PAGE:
Dr. Floyd Willis on the importance of inclusive nervous system disorders research
Mayo Clinic cares for patients from all backgrounds who turn to us for hope and healing. Yet systemic racism, discrimination and unconscious bias have had an outsized effect on groups that have been underserved in health care.
In July 2020, Mayo Clinic announced a $100 million commitment to eliminate racism and advance equity and inclusivity over the next decade.
This Black History Month, Mayo Clinic Magazine is highlighting the work of physicians who are working to improve diversity and health equity at Mayo Clinic and beyond.
This article originally appeared on the Mayo Clinic News Network website. Learn more at newsnetwork.mayoclinic.org.
Floyd B. Willis, M.D., has been a practicing family medicine physician for more than 30 years. He's drawn to problem-solving, particularly ones that have a community-wide impact.
"Many describe Alzheimer's and other memory loss diseases as the silent killer," Dr. Willis says. "Black people in America are about twice as likely to get Alzheimer's disease and other memory loss disorders — and there are interesting and complicated reasons behind that.”
Connecting the community to solutions is why he has helped the Mayo Clinic Alzheimer's Disease Research Center in Jacksonville, Florida, recruit participants into research studies.
"It's extremely important to understand how we can predict who might get it and, if possible, discover early treatments," Dr. Willis says.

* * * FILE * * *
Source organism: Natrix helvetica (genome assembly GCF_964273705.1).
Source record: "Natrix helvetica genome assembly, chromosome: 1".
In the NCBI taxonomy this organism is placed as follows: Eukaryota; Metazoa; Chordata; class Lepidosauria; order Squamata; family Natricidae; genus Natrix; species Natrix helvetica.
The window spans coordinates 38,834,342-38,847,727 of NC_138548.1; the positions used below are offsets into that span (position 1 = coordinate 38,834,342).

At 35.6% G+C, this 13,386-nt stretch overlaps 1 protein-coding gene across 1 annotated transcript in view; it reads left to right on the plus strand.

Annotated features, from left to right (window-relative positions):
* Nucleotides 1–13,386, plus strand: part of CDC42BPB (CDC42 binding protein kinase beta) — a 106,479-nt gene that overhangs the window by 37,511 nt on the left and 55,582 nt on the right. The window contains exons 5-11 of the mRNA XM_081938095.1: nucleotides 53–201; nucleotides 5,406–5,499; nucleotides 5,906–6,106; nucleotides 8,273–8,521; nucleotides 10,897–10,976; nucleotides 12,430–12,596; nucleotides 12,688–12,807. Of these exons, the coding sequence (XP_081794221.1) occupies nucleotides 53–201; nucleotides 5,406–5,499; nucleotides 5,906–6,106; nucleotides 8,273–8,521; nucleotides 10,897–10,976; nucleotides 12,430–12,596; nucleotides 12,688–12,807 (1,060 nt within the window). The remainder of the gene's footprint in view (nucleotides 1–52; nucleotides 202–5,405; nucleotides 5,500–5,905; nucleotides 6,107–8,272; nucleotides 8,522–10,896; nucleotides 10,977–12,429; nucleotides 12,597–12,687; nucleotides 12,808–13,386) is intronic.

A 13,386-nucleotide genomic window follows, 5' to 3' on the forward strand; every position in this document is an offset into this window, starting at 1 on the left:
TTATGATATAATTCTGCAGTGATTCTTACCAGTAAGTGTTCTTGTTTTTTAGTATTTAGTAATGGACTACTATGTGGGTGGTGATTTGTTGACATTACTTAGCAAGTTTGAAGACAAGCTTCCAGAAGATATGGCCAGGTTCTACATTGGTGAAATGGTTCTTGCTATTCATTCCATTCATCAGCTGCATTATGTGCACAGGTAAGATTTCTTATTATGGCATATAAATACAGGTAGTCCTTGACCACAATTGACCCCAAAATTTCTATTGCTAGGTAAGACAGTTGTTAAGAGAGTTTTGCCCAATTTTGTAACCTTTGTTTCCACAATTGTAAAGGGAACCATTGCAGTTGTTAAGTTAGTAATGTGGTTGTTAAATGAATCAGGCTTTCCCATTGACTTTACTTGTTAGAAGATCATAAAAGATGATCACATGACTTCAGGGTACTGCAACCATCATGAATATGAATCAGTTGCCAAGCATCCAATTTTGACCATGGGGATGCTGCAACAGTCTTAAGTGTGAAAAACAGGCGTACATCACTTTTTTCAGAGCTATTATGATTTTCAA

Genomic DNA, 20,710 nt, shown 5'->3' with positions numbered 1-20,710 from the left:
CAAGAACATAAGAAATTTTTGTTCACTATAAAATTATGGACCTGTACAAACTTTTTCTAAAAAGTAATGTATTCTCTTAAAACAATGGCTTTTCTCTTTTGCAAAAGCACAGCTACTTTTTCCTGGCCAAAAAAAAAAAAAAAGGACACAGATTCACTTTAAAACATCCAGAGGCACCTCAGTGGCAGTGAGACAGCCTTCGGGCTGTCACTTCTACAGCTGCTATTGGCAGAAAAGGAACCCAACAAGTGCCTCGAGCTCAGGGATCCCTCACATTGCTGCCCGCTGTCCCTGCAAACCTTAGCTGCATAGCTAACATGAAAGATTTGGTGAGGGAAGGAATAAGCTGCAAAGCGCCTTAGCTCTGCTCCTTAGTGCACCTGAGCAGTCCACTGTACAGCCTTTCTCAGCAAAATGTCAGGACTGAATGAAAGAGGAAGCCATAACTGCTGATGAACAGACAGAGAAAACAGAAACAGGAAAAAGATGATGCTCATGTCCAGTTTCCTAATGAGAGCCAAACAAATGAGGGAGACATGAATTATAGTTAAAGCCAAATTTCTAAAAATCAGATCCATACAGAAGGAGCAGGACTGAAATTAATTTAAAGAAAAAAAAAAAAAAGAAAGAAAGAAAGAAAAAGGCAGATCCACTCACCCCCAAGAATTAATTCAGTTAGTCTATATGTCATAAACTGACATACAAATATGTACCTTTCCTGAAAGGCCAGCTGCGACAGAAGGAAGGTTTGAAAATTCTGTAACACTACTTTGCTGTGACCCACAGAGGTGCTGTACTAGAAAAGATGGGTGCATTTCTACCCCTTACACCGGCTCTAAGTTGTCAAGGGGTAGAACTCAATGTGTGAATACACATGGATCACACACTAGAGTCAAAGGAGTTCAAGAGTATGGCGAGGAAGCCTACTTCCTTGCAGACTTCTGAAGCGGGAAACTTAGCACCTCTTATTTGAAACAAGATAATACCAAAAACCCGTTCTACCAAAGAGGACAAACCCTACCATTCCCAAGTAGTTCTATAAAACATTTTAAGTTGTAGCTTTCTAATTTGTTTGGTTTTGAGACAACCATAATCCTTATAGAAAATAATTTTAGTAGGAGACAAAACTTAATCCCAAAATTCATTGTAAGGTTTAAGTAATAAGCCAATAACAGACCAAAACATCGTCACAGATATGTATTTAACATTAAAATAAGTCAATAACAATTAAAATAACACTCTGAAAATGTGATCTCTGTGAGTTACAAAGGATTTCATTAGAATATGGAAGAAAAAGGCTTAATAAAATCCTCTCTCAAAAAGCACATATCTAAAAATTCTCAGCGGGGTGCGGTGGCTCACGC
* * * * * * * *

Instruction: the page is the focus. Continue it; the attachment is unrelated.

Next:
High blood pressure, diabetes and obesity have been linked to an increased risk of Alzheimer's disease — factors that are also disproportionately higher in Black Americans.
"Often, communities are unaware that treating those chronic diseases and keeping the body healthy also keeps the brain healthy," Dr. Willis says. "It's important that we get this information out, as it may be a way to reduce some of this increased risk for African Americans."
Deeper Cultural Understanding
The Alzheimer's Disease Research Center's outreach in Jacksonville's historically Black communities revealed a deeper understanding of cultural barriers.
"It's key to build trust for someone to reveal all of these very personal things about their mind, their brain, their thought, which some people equate to their spirituality," Dr. Willis says. "Once you can convince people that, yes, you can trust the system, and yes, memory loss is something that we should talk about — it's not just a thing that happens to everyone, as they get older — some of it can be prevented."
In his decades of outreach and advocacy, Dr. Willis says what drives progress is diverse representation — from patients and study participants to researchers and physicians — as well as partnering with the community.
"Involving the community in the work that researchers are doing, asking them what they find important, what they want us to study, and then try to put your priorities in with them," he says.
Michele Halyard, M.D., began her journey as a radiation oncologist at Mayo Clinic 36 years ago. Today, she is recognized as one of the most influential and impactful leaders in the movement toward health equity.
Lionel Kankeu Fonkoua, M.D., is an oncologist with Mayo Clinic Comprehensive Cancer Center who specializes in the treatment of gastrointestinal cancers. He is leading a clinical trial focused on the immigrant African and Asian communities of Minnesota with a high prevalence of one type of liver cancer.
Alyx B. Porter, M.D., a neuro-oncologist at Mayo Clinic, is focused on inspiring and supporting future generations of physicians from historically underrepresented backgrounds, with scholarships, mentorship, leadership development and financial wellness education.